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My Favourite Scams these days (Cryptocurrencies, Mining, Forex and NFT scams) — 2021 deep


Jernej Adamic Hacker Noon profile picture

Jernej Adamic

Blockchain/AI. CEO at Zenodys, Advisor at and

The Cryptocurrency world is well known to attract all kinds of scammers. Especially when crypto gets hot (like lately is), scammers pop up on social and many other channels all the time. I took some time to dig into the mechanics and dynamics of these scams (so you don’t have to 🙂 ).

BEFORE YOU READ: If you were recently contacted by some stranger (via Facebook, Instagram, WhatsApp, Telegram or even Tinder and etc.) that promised you amazing earnings of cryptocurrencies, mining, NFTs, forex or even stocks… immediately STOP talking to them.

They are ALL SCAMMERS. Without any exemption.

It started with a genesis scam

I wasn’t paying much attention to the scammy world of the Internet until the 2017 ICO craze when my friend lost more than US$20,000, by sending money to fake an ICO (cryptocurrency project).

Scams are pretty simple but sophisticated and as it press the usual buttons of our most common human weaknesses; loneliness and greed.

These are still the main mechanism that scammers used to get people into irrational behaviour. My friend is a smart, sane, rational person, but well, at that time she was a bit lonely, and then she also turned greedy.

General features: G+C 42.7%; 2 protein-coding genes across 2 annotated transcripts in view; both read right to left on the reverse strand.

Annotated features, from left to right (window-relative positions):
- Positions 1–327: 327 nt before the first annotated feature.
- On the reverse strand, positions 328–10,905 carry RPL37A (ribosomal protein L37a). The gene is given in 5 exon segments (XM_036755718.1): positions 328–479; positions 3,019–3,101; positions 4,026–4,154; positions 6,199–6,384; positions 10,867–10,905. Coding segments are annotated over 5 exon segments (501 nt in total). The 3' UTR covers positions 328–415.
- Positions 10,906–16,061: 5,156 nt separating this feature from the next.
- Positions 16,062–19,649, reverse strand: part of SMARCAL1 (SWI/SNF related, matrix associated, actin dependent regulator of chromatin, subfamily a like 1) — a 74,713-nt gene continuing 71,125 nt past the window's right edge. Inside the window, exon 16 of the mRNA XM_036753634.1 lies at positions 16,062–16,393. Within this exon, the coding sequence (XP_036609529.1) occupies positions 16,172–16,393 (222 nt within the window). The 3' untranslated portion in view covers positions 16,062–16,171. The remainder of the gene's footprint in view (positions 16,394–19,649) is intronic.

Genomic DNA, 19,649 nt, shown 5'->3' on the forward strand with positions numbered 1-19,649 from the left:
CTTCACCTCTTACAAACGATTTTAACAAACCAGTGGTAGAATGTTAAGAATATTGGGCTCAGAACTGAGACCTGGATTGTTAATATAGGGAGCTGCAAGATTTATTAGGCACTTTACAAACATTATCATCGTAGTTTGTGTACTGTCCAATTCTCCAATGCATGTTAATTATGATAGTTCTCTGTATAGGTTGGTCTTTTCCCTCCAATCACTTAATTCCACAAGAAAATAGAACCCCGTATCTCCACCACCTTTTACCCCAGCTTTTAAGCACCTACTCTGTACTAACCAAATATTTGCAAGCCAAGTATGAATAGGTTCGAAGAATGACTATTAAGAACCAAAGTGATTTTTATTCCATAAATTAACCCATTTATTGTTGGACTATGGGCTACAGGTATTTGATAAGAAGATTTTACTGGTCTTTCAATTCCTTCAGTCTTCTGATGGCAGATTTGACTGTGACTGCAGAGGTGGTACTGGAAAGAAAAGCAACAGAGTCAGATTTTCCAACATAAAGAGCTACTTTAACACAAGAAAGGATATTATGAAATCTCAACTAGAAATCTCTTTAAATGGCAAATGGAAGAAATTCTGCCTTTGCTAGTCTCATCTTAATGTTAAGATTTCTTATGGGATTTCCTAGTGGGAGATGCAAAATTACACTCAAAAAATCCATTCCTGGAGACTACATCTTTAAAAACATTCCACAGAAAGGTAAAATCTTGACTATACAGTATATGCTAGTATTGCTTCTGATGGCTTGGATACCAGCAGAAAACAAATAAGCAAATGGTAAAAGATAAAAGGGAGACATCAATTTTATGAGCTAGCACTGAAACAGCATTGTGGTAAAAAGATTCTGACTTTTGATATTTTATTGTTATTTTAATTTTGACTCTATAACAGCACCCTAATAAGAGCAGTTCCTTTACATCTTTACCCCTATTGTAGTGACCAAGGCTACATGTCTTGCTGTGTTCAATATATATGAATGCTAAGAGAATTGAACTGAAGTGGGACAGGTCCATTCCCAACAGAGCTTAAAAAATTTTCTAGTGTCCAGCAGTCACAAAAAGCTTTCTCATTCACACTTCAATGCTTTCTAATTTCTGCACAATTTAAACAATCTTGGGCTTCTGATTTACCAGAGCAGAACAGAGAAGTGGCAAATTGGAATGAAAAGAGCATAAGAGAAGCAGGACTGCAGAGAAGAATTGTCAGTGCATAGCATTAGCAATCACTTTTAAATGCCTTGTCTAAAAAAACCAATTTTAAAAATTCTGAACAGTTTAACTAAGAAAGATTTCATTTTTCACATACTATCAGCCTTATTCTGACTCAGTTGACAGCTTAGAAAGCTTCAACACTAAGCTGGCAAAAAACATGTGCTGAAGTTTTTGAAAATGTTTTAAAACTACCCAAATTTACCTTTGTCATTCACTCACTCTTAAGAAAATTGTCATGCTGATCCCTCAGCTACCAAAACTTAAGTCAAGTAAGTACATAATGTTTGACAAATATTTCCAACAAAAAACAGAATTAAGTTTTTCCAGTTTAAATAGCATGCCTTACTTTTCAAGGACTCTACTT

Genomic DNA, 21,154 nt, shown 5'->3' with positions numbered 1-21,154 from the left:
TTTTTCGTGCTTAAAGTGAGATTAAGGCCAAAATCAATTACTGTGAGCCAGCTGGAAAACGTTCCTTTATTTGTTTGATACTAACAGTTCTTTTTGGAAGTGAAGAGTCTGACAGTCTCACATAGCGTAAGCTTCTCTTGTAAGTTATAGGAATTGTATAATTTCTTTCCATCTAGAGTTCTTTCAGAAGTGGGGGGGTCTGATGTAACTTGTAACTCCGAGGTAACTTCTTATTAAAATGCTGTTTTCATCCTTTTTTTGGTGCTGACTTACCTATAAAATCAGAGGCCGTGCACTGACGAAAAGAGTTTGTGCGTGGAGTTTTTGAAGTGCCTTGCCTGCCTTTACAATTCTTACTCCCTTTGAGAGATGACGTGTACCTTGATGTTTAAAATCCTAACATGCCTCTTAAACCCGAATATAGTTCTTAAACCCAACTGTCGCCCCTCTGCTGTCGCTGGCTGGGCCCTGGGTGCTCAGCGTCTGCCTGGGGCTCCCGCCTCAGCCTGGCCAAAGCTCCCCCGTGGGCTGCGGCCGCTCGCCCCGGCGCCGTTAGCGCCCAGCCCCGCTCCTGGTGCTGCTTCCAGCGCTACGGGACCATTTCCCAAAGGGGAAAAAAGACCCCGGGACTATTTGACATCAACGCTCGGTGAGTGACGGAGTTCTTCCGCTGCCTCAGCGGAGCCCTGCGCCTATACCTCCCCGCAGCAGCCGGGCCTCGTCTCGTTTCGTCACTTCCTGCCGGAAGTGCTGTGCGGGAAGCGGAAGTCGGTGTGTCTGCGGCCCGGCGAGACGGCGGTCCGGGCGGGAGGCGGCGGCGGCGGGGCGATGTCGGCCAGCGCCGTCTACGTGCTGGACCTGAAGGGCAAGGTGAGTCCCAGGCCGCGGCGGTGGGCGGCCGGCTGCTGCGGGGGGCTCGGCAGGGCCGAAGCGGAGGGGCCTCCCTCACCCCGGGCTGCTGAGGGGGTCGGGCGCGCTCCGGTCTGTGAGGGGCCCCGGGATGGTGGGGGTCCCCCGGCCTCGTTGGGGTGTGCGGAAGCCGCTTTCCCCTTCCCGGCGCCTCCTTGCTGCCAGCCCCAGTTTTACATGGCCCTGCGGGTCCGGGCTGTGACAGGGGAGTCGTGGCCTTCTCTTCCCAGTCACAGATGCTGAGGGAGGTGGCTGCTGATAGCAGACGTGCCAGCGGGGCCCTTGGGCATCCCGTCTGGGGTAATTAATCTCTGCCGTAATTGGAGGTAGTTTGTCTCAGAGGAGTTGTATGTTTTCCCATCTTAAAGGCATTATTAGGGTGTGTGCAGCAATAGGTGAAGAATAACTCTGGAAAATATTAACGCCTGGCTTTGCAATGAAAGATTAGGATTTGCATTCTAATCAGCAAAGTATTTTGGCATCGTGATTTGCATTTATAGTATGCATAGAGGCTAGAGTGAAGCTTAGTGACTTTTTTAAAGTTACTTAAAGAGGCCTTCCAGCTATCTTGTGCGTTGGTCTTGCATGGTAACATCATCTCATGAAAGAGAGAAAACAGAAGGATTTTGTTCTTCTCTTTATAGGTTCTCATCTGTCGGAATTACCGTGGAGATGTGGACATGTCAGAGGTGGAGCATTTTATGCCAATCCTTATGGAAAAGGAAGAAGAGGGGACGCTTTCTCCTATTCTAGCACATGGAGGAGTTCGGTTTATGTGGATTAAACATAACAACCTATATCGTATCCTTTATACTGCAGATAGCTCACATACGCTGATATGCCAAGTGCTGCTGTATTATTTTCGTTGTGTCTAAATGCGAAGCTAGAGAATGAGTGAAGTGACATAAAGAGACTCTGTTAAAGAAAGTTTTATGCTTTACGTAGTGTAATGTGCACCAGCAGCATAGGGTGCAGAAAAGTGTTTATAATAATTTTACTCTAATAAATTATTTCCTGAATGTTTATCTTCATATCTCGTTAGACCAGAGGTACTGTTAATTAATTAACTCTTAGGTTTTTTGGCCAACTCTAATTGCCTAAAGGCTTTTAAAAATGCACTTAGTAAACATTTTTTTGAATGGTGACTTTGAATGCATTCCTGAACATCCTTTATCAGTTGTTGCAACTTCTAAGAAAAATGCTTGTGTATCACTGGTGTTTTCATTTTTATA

Cryptocurrency OTCs and other Crypto Investments

It took some more coincidences that got me into the world where I helped wealthy institutional individuals to get a glimpse of cryptocurrency, mostly Bitcoin.

In those days, wealthy individuals were still quite inexperienced, plus the anonymity and borderlessness of crypto attracted hordes of self-proclaimed world-class businessmen, traders, high octane mobsters, and all sorts of crypto geniuses, all glued into a bunch of scamming groups.

Scams spread from highly sophisticated ones to absurd ones.

All that is happening could be written into a book one day, but most scams pretty much try to utilize the same trap: greed.

The Chinese Syndrome

In October 2019, just for fun, I took another challenge. In a short span of a couple of days, two attractive ladies contacted me via LinkedIn and FB. Both from China (they said Beijing and Shanghai, but who knows) started a conversation and chit-chat.

The pattern was pretty much like this:

  1. I am impressed by your profile – We have so much in common
  2. During the weekend I do charity – I will be happy to guide you when you come here
  3. You can stay at my house, it’s huge
  4. I bought this Rolex for my father because he is my hero and because he supported me in my life
  5. He taught me to invest – I don’t have to work because
  6. I earn a lot by investing – I will teach you how to invest as you are so special to me

You get the point…

Everything was pretty much predictable, but the scam was well orchestrated. They really took time to build trust and story, sending me a lot of pictures and videos at first. Them (or whoever was the one in the pic) in their fancy houses, driving a Bentley, jewelry, clothes, branded stuff, flashy income charts, and so on.

They (or she) put a lot of effort to build trust, we also had some pleasant calls with the Shanghai one and she sent me voice messages.

So it’s a fair scam, I’d say :).